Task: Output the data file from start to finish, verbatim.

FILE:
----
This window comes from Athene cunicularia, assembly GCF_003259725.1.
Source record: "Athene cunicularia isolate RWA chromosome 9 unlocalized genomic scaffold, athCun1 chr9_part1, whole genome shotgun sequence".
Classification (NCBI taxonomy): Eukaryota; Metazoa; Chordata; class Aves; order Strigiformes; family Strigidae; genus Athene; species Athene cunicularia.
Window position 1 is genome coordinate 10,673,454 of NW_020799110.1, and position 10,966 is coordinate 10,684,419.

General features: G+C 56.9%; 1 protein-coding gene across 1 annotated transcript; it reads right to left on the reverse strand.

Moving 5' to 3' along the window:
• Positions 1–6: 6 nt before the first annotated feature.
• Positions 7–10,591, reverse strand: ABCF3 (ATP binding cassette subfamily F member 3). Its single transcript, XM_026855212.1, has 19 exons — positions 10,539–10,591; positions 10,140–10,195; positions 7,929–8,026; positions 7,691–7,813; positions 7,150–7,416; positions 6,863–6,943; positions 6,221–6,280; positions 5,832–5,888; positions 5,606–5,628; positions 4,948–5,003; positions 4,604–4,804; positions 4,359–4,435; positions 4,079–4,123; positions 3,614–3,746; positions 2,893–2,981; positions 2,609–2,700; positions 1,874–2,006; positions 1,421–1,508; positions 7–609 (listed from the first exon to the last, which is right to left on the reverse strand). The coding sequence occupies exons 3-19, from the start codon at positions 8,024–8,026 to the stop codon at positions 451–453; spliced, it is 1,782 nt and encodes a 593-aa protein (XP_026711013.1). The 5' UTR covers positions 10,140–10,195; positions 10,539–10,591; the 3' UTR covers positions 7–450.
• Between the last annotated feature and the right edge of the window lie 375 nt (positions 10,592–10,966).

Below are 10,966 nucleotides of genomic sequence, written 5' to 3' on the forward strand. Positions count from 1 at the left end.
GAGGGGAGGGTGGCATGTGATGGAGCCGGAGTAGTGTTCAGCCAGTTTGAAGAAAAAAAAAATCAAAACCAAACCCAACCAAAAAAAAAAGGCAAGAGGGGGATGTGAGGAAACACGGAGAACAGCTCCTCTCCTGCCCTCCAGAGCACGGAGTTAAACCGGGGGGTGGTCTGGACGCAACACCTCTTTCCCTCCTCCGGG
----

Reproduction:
This window comes from Athene cunicularia, assembly GCF_003259725.1.
Source record: "Athene cunicularia isolate RWA chromosome 9 unlocalized genomic scaffold, athCun1 chr9_part1, whole genome shotgun sequence".
Classification (NCBI taxonomy): Eukaryota; Metazoa; Chordata; class Aves; order Strigiformes; family Strigidae; genus Athene; species Athene cunicularia.
Window position 1 is genome coordinate 10,673,454 of NW_020799110.1, and position 10,966 is coordinate 10,684,419.

General features: G+C 56.9%; 1 protein-coding gene across 1 annotated transcript; it reads right to left on the reverse strand.

Moving 5' to 3' along the window:
• Positions 1–6: 6 nt before the first annotated feature.
• Positions 7–10,591, reverse strand: ABCF3 (ATP binding cassette subfamily F member 3). Its single transcript, XM_026855212.1, has 19 exons — positions 10,539–10,591; positions 10,140–10,195; positions 7,929–8,026; positions 7,691–7,813; positions 7,150–7,416; positions 6,863–6,943; positions 6,221–6,280; positions 5,832–5,888; positions 5,606–5,628; positions 4,948–5,003; positions 4,604–4,804; positions 4,359–4,435; positions 4,079–4,123; positions 3,614–3,746; positions 2,893–2,981; positions 2,609–2,700; positions 1,874–2,006; positions 1,421–1,508; positions 7–609 (listed from the first exon to the last, which is right to left on the reverse strand). The coding sequence occupies exons 3-19, from the start codon at positions 8,024–8,026 to the stop codon at positions 451–453; spliced, it is 1,782 nt and encodes a 593-aa protein (XP_026711013.1). The 5' UTR covers positions 10,140–10,195; positions 10,539–10,591; the 3' UTR covers positions 7–450.
• Between the last annotated feature and the right edge of the window lie 375 nt (positions 10,592–10,966).

Below are 10,966 nucleotides of genomic sequence, written 5' to 3' on the forward strand. Positions count from 1 at the left end.
GAGGGGAGGGTGGCATGTGATGGAGCCGGAGTAGTGTTCAGCCAGTTTGAAGAAAAAAAAAATCAAAACCAAACCCAACCAAAAAAAAAAGGCAAGAGGGGGATGTGAGGAAACACGGAGAACAGCTCCTCTCCTGCCCTCCAGAGCACGGAGTTAAACCGGGGGGTGGTCTGGACGCAACACCTCTTTCCCTCCTCCGGG